In late 2020, QuoIntelligence identified a malicious Word document. 

The Word document contained technical indicators associated with an Agent Tesla malware campaign, a readily available Remote Access Trojan (RAT) that steals keystrokes and credentials. It ultimately led us to uncover the operation of a Nigerian eCrime gang.

Based on our investigation, we dubbed the eCrime gang “E.K.P.”. Further, we understand that they are located in Nigeria. We also learned that E.K.P is an operator within a service model known as Malware-as-a-Service (MaaS).


MaaS & RaaS: The All Skill-Level eCrime Conductors

Cybercriminals are increasingly adopting MaaS for conventional malware campaigns and ransomware deployments (Ransomware-as-a-Service or short RaaS). Due to the offered capability and low barrier-to-entry, it doesn’t take a lot of skill to conduct attack campaigns.

In this report, we highlight the daily operations of E.K.P and the various commodity tools used to both stage and execute attack campaigns.


Uncovering E.K.P

The Microsoft Word document that we discovered in 2020 was entitled ”Azerbaijan-Turkey Military Negotiation.doc”. Apparently a user from a VirusTotal in the Netherlands containing a weaponized macro uploaded it.

If the cyber attacker can successfully convince their target to open the document, the kill-chain will be launched, and the malware will be able to steal the information of the person who opened the file.

Malicious Word document that E.K.P. used as attack lure
Description and display of lure document
Word document titled Azerbaijan-Turkey Military Negotiations.doc that E.K.P. used as lure for their recent attack

E.K.P. Kill-Chain and Tesla Agent’s Connections to Other Malware Families

The macro embedded with the Word document obfuscates, i.e., creates difficult-to-read code, to another simple obfuscated script. This script then tries to download and execute a payload retrieved from a Command and Control (C2) URL.

Unfortunately, at the time of analysis, we could not retrieve the file.

However, we determined additional files associated with the same C2 URL: a widespread malware family known as Agent Tesla.

Agent Tesla is a readily available keylogger and Remote Access Trojan (RAT), written in .NET. Its primary function includes logging keystrokes and the clipboard to exfiltrate data ultimately.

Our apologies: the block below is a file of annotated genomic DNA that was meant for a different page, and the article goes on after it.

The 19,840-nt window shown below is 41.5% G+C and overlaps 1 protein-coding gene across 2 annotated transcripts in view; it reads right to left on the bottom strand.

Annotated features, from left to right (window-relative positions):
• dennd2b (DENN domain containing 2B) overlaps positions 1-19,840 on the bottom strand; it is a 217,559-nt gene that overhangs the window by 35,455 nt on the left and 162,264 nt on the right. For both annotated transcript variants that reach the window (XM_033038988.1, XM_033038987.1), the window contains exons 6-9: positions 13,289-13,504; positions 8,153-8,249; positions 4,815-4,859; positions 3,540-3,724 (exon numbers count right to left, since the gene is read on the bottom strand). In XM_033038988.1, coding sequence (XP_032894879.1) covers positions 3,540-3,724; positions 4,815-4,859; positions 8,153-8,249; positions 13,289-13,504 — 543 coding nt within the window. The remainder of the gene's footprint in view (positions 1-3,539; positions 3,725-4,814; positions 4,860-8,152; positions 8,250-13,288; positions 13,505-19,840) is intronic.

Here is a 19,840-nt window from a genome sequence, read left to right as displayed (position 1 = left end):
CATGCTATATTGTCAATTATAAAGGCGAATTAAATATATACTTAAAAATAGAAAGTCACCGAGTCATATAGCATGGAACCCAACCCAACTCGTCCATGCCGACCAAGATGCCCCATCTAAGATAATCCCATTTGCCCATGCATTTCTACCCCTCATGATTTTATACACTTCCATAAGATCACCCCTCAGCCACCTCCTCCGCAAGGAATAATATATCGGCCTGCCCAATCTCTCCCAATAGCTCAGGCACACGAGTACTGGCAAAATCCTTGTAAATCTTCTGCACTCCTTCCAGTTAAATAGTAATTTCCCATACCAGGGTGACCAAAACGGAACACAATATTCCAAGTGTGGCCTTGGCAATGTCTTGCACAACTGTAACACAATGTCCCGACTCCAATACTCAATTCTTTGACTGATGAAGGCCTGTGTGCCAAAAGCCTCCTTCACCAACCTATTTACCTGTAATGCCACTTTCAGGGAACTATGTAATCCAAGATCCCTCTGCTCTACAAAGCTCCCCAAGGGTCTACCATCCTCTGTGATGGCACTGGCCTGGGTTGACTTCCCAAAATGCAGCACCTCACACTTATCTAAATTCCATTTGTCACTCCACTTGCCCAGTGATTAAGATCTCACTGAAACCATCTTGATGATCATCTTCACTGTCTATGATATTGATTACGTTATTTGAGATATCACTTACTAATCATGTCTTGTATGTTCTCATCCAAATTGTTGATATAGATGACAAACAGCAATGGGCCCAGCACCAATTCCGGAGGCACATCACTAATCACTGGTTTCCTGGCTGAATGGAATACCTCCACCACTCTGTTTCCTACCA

At least this specific variant attempts to exfiltrate data from the victim using hardcoded Simple Mail Transfer Protocol (SMTP) credentials for an attacker-controlled mailbox.

Another malware family tied to the C2 Infrastructure is “Remcos RAT,” giving a cybercriminal complete control of an infected system.
Its capabilities include keylogging and surveillance through audio and screenshots.


Sir Pee and Day to Day Operations at eCrime gang E.K.P.

Based on what we have learned so far, we dubbed the cybercriminal gang E.K.P, and we understand that they are located in Nigeria.

E.K.P. starts the day by communicating with customers and its management to determine the needed actions for the day.

E.K.P.'s communication thread between group members, managers, and clients
Screenshot of the conversation thread between E.K.P. members, their managers, and clients

Based on other conversation threads, the contact with the moniker Sir Pee appears to be the manager of E.K.P.  

As you can see in the screenshot above, Sir Pee instructs E.K.P to “spam zip file now” and then sends the link to where the malicious file is uploaded.  

E.K.P responds with login credentials for an email account to the domain loanabank[.]com. The domain appears to be a fake bank page.  

Sir Pee, in turn, sends E.K.P credentials for a CPanel – a control dashboard to facilitate the management of a web hosting server. 

Homepage of Ioanabank[.]com - a fake bank domain E.K.P. is using
Screenshot of Loanabank’s homepage – a fake bank domain

E.K.P.’s multi-functional, multi-vendor attacker toolset 

Our observations indicate clearly that E.K.P uses various malware builder kits, services, and inboxes for conducting their operations.  

After starting the day checking in with the apparent manager, E.K.P begins with their operational rounds by accessing their web shell on predilletastore[.]com[.]br.  

According to our research, the site is likely a compromised WordPress website hosting a web shell. E.K.P. uses this for attack operations and to control compromised hosts remotely. 

Further, the eCrime gang leverages it to store their attack tools such as payloads and files.   

E.K.P.'s web shell on predilletastore[.]com[.]br
Screenshot of predilletastore[.]com[.]br – E.K.P. web shell

Based on their contact list, E.K.P seems to have access to a wide range of tools, especially if a potential customer requires capabilities outside the gang’s service catalog.

However, during our observations, E.K.P heavily relied on mainly three core malware builder kits.

Exploit Builder (version

A premium product requiring a license. Exploit Builder enables E.K.P to create an exploit document (e.g., Microsoft Word or Excel) that delivers a malware payload to a victim host. At first, the gang creates a payload using Origin Logger. Secondly, they obfuscate the payload with the Cassandra Crypter service.

Origin Logger (also known as Agent Tesla):

 Through our analysis, we confirm that the payload generated by Origin Logger is nearly the same as previously decoded Agent Tesla payloads.

The C2 panel interface matches the same panel that threat actors use for the malware Origin Logger, bundled with the C2 panel, and then sold to attackers.

As the name suggests, its primary purpose is logging keystrokes, clipboard data, HTTP cookies, taking periodic screenshots, and viewing the webcam of infected computers.

Screenshots showing Exploit Builder and Origin Logger
Screenshots showing Exploit Builder and Origin Logger

E.K.P leveraged the Origin Logger builder to create multiple variants to infect victims. For obfuscation of the payloads, the threat actor used the online service known as Cassandra Crypter.

Cassandra Crypter Service: 

Based on their website, Cassandra Crypter Service describes itself as:

A cloud crypter which is coded by the coder of PoisonCrypter, it will be updated daily twice or even thrice (if needed). As a result, it will be giving you a FUD result and always fud for the premium users. It is working with both native and managed assemblies (running since 2018)